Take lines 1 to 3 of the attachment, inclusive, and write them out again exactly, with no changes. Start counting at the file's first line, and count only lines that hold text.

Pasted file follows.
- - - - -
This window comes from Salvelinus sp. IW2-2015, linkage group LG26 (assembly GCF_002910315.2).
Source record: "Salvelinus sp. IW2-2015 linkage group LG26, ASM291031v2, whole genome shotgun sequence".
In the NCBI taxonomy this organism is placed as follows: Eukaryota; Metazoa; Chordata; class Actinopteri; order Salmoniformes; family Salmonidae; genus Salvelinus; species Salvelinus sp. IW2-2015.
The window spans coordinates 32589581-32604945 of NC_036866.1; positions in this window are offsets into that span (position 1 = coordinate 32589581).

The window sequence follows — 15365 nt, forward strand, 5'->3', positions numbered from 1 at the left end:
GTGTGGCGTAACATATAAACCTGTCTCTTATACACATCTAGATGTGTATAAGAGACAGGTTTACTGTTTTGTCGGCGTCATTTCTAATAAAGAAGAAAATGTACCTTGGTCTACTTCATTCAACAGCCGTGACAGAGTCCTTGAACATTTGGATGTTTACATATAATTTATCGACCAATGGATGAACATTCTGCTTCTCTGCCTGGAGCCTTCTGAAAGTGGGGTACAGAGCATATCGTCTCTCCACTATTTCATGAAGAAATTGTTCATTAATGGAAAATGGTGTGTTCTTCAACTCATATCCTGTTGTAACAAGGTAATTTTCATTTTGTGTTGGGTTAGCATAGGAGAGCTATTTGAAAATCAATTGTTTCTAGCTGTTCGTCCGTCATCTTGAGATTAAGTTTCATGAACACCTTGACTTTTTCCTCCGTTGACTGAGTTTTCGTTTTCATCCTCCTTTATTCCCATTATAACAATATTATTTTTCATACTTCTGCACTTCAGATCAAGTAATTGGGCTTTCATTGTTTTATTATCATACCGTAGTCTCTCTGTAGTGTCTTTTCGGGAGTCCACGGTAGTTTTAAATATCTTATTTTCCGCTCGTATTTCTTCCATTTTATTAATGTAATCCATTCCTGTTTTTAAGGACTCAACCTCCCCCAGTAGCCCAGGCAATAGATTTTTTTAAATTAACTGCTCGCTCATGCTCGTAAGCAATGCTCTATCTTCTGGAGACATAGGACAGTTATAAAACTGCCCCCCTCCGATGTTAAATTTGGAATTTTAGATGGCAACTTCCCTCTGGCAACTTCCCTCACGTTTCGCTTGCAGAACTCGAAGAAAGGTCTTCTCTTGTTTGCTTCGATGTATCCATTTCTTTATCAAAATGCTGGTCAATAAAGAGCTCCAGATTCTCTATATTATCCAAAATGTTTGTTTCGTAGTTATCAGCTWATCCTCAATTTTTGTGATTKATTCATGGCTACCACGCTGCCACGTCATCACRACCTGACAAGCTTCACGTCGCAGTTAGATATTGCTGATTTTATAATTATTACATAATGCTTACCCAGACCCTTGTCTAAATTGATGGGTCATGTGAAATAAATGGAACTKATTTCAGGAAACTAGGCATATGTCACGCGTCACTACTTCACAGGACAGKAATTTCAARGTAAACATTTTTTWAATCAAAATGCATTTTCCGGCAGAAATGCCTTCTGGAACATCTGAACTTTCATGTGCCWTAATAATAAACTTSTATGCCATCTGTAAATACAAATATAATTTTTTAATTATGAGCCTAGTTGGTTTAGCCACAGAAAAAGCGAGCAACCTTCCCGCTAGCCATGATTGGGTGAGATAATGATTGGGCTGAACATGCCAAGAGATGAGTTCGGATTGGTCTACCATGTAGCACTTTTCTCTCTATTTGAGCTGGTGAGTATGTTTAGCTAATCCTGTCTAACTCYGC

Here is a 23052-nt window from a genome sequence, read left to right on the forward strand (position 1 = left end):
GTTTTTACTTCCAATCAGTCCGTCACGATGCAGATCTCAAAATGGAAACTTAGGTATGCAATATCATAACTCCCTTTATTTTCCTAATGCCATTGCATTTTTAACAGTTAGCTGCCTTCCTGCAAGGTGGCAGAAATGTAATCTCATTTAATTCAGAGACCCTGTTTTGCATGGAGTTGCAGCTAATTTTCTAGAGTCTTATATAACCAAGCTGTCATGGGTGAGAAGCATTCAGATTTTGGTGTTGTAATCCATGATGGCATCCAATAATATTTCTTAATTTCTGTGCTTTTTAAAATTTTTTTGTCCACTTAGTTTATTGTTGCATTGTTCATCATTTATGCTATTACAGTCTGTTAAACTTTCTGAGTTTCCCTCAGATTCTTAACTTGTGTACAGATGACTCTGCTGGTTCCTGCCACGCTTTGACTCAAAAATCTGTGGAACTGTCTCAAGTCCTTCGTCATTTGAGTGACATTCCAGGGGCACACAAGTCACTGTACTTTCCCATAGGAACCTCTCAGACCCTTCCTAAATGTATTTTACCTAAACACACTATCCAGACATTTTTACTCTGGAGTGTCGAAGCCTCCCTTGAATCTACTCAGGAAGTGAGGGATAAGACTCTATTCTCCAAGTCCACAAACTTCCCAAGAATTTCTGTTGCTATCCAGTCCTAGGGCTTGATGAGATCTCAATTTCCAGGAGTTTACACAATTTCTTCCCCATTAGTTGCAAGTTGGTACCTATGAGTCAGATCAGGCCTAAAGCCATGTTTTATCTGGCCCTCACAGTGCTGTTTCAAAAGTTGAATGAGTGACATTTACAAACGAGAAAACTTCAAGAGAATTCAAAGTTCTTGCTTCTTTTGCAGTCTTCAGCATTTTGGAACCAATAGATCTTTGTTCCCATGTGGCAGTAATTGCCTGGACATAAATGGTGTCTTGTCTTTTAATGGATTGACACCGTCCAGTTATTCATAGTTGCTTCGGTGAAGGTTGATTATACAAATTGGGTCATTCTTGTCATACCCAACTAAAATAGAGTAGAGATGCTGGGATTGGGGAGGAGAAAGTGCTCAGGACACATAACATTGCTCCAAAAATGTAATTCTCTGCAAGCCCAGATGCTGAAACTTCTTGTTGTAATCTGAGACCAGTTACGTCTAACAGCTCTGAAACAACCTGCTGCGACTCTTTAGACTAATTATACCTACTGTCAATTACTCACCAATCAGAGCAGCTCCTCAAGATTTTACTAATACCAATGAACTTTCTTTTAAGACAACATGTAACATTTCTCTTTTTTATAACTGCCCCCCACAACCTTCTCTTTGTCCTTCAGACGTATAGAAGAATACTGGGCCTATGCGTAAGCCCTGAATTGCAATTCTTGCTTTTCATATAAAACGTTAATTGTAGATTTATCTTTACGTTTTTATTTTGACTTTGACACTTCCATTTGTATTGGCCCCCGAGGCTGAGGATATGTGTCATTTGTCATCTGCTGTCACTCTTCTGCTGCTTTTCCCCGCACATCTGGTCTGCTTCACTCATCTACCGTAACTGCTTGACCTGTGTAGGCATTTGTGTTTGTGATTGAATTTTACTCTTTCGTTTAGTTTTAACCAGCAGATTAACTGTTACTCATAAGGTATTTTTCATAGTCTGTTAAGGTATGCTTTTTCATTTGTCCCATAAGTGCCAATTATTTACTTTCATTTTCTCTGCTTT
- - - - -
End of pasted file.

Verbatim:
This window comes from Salvelinus sp. IW2-2015, linkage group LG26 (assembly GCF_002910315.2).
Source record: "Salvelinus sp. IW2-2015 linkage group LG26, ASM291031v2, whole genome shotgun sequence".
In the NCBI taxonomy this organism is placed as follows: Eukaryota; Metazoa; Chordata; class Actinopteri; order Salmoniformes; family Salmonidae; genus Salvelinus; species Salvelinus sp. IW2-2015.